help me help my friend please!

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New Member

Date Joined Nov 2009
Total Posts : 1
   Posted 11/21/2009 3:17 PM (GMT -6)   
my best friend was just released from the hospital after surgery for rectal cancer. Understandably, she is in a fragile emotional state and very freaked out about the supposedly temporary ileostomy bag. The hospital staff at sloan kettering did NOT give her adequate discharge care instructions, NOTHING in writing to refer to. she has stopped eating and drinking because she's afraid the bag will fill up and leak and she won't be able to handle it. she's also afraid to sleep in case of an accident. she won't take the prescribed ativan to calm down because she's afraid to fall asleep. in general, her nursing care from diagnosis thru radiation, chemo, surgery and now aftercare has been abominable. this is a woman who has always been among the strongest i know. but she has never been seriously ill before, or taken much more than an occasional tylenol. she's overwhelmed, but i'm 1000 miles away. so i'm trying to get some advice or websites to visit. please help! thanks

Veteran Member

Date Joined Jan 2007
Total Posts : 4147
   Posted 11/21/2009 7:58 PM (GMT -6)   
Good Grief, Slaon Kettering! I guess the "see if we care" attitude is in some surprising places. I had irreversible damage to my rectum, pelvic muscles, and colon and severe scarring of my small intestine in a surgery at a large medical center where I live. Took 13 months, 11 docs and 7 med centers nationwide to figure out what could be done to save my life. Had the adhesions taken off my small intestine and a permanent ileostomy. Your friend has it rough as she is also dealing with cancer and the treatments. However, here are some ileostomy tips I can offer. 2+ years and so far no bag accidents:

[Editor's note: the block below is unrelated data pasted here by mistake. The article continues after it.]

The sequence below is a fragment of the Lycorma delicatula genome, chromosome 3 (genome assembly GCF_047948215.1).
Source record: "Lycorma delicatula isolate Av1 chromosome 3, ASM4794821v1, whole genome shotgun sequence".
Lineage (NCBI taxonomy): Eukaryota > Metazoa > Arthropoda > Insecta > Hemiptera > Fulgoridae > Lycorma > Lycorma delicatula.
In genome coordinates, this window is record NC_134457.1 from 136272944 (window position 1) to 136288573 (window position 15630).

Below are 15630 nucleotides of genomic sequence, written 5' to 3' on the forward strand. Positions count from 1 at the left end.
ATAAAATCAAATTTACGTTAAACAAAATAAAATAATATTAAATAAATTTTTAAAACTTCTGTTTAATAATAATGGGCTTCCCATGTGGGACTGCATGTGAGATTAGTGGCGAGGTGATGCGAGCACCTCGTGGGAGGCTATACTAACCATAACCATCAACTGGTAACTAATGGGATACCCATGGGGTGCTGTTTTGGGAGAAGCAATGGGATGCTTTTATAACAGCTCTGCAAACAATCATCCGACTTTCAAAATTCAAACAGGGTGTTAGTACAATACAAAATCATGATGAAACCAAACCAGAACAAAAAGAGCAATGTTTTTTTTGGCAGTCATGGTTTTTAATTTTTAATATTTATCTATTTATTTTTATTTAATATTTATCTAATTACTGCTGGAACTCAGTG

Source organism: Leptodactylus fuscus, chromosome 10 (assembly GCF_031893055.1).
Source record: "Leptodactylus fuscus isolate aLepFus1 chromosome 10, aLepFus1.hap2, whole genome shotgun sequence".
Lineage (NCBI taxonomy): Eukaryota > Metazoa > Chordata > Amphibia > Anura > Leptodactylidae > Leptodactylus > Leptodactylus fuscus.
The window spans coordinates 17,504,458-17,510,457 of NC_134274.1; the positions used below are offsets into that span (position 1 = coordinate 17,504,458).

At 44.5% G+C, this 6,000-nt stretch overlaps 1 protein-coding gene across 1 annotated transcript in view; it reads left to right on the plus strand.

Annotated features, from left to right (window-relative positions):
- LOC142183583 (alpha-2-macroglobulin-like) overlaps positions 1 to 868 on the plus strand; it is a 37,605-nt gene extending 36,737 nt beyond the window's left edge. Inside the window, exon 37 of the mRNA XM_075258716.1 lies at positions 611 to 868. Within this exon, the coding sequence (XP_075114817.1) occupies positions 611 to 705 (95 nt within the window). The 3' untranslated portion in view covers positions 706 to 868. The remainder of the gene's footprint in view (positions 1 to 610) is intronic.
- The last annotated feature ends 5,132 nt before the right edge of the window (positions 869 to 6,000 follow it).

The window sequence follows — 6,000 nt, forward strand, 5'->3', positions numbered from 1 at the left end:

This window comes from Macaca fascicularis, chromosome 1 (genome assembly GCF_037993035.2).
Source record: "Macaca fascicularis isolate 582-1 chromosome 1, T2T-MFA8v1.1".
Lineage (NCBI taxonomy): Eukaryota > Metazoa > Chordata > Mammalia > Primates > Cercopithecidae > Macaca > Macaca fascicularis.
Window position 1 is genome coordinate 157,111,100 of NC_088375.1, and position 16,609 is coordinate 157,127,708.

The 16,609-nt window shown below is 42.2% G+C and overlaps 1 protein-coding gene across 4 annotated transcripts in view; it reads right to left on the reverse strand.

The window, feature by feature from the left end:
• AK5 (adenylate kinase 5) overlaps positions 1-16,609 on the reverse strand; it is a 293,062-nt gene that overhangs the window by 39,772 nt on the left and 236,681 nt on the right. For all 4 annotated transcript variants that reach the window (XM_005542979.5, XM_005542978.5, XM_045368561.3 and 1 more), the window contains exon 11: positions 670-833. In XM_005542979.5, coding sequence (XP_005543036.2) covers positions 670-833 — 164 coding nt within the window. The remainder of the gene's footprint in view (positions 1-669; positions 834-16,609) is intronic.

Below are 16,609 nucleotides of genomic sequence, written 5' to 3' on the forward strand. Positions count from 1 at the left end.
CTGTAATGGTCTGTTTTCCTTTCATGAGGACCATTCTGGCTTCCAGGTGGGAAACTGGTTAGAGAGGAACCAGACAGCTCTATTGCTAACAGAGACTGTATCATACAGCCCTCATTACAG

Here is what I use. I was blessed with fabulous stoma nurses:

1. Convatec Sur-Fit Stomahesive Flexible Skin Barriers
2. Sur-Fit Natura Drainable Pouch with Invisiclose Outlet (That means the pouch open at the bottom and them rolls up with velcro)
3. To get the old sticky off, I use UniSolve wipes.
4. Then wash the area with water and IVORY soap (NO LOTIONS, NO Additives. These would leave the skin too slippery for a good seal. Then I really rinse the area well and pat dry.
5. Then Put on All Care. It's a wipe that puts like a layer of shelack on your skin to protect it.
6. Then use an Eakin Seal (moldable putty type donut around the stoma) this keeps the skin between the stoma and the edge of the wafer from getting burned.. For a small burn which I now have (I still get one off and on) I spray on some Stomahesive Powder.
7. Put the wafer on (You've already cut a hole 1/8th to 1/16th of an inch bigger than the stoma)
8. Then to make it so you don't have to press the ring on the bag too hard to get it to click on to the wafer, you put a bit of foam soap on the ring on the bag. Then click it on to the ring on the wafer that is already on you. BE SURE to click all around so there are no gaps.